Suicide Silence, Deez Nuts and Venom Prison At The Engine Rooms, Southampton 19th March 2017

It’s a cold dark Sunday night in Southampton. Which feels right as tonight is the first night on the UK leg of the current Suicide Silence tour. Tonight’s bill is stacked from the ground up. It will also be interesting to see if the new songs translate well to the live setting.

Opening tonight’s proceedings in unforgivingly brutal fashion are Venom Prison (9) who do not fuck about. They storm the stage amid a cloud of smoke and seizure-inducing lights and completely floor everyone. It’s rare to see a band on this kind of form. Especially when you consider they are opening for someone else in a half full venue. What’s great about Venom Prison is just how engaging they are. Larissa Stupar is one of the most enigmatic front women in all of music right now. A whirling, blur of hair and extreme anger, It’s hard not to question whether she may actually be possessed. The band themselves are a tight, focused unit relying on their songs rather than a flashy stage show to impress. The only problem with having Venom Prison as your opening band is that they set an impossibly high standard that you then have to follow.

Up next are Australian import Deez Nuts (7).  I will admit that Deez Nuts and their ongoing popularity goes somewhat over my head, but I understand why they are popular and I can see the appeal. They just aren’t for me, on this bill, in particular, they stand out like a sore thumb. Their bro vibes and beatdowns resonate well. It’s a stark contrast to Venom Prison before. The Amassed crowd are going bananas for it regardless. One thing Deez Nuts do have in their favour is that they know how to connect people. I will admit that even though some of their songs sound the same, there is a passion to the way they play them that goes a long way. They even managed to get a welcome reception for new material from an album that isn’t even out yet. I wouldn’t go as far as to say Deez Nuts converted me, but I will admit that they put on a good set I enjoyed quite a bit more than I was expecting.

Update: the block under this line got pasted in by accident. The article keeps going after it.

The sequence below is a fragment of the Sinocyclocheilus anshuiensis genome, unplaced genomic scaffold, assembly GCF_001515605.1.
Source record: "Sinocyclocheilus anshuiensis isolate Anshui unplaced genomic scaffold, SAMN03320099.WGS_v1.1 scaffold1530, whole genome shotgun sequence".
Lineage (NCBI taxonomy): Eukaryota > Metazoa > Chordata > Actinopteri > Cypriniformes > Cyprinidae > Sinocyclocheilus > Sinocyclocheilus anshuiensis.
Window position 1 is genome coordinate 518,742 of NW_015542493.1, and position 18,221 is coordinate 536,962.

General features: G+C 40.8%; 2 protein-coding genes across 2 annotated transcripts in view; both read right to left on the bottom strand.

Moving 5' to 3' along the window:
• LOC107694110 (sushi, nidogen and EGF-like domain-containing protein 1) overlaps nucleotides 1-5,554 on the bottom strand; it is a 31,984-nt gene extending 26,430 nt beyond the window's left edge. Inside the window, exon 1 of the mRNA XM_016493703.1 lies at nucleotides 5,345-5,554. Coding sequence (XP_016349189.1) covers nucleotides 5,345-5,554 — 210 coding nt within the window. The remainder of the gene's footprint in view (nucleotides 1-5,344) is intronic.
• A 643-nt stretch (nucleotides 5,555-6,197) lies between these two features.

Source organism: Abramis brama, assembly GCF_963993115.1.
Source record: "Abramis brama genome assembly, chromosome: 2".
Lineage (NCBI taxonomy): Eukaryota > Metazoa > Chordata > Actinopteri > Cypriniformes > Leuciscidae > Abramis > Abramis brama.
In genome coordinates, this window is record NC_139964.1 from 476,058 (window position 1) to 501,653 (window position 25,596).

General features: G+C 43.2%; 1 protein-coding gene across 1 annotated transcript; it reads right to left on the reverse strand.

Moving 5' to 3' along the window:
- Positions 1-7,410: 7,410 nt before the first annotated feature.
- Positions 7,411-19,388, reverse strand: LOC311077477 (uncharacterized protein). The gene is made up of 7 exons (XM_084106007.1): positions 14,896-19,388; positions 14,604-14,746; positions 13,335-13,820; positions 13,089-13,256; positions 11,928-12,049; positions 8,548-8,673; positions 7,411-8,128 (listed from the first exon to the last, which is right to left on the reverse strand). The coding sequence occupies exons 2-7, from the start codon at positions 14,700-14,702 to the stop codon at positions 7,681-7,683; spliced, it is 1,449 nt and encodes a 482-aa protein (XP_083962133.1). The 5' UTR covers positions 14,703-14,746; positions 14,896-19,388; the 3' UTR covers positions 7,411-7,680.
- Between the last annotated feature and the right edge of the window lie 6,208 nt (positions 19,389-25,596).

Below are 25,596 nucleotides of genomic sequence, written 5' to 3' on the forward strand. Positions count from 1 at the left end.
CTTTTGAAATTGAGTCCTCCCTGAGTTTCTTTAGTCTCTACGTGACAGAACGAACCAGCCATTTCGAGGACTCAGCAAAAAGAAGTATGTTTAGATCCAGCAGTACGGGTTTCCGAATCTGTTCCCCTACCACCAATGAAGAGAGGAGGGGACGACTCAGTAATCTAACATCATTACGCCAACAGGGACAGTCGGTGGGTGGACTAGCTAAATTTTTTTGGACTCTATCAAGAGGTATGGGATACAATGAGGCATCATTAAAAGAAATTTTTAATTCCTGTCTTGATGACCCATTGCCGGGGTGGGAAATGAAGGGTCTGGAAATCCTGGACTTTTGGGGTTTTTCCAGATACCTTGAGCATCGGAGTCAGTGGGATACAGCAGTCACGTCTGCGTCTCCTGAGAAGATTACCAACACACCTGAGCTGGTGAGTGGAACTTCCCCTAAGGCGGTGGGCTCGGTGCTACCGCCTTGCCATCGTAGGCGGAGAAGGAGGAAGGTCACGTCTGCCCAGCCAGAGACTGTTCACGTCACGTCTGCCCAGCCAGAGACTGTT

Suicide Silence (6) hit the stage, but don’t receive the heroes welcome they were expecting. They choose to open their set with the Polarising ‘Doris’ and fail to get the crowd invested from the get go.  This seems to be the recurring theme throughout tonight’s set.  Whenever they play any one of their older songs be it ‘No Pity For A Coward’ ‘Wake Up’ or even ‘Unanswered’, the crowd comes alive. The moment they switch to a newer song, the crowd becomes static and uninterested. It seems like the backlash to the new album has left the comment section and entered the pit, which is a shame, because I personally like the new album.

It is evident however that it does not mesh well with their back catalogue. It creates a jarring gig experience that leaves a disjointed feeling hanging in the air. Even in-between songs and when dealing with technical issues, the band is met with cries of ‘teehee’ from the crowd.  It seems odd to see a headline band met with such disinterest and heckling from their own audience. Suicide Silence do nothing to combat or address this, instead, they just play their songs, albeit somewhat halfheartedly, even more so the longer the set continues. Whether this is just opening night blues or lives to become a running theme only time will tell. But tonight Suicide Silence comes across as a band going through a very real fall from grace.

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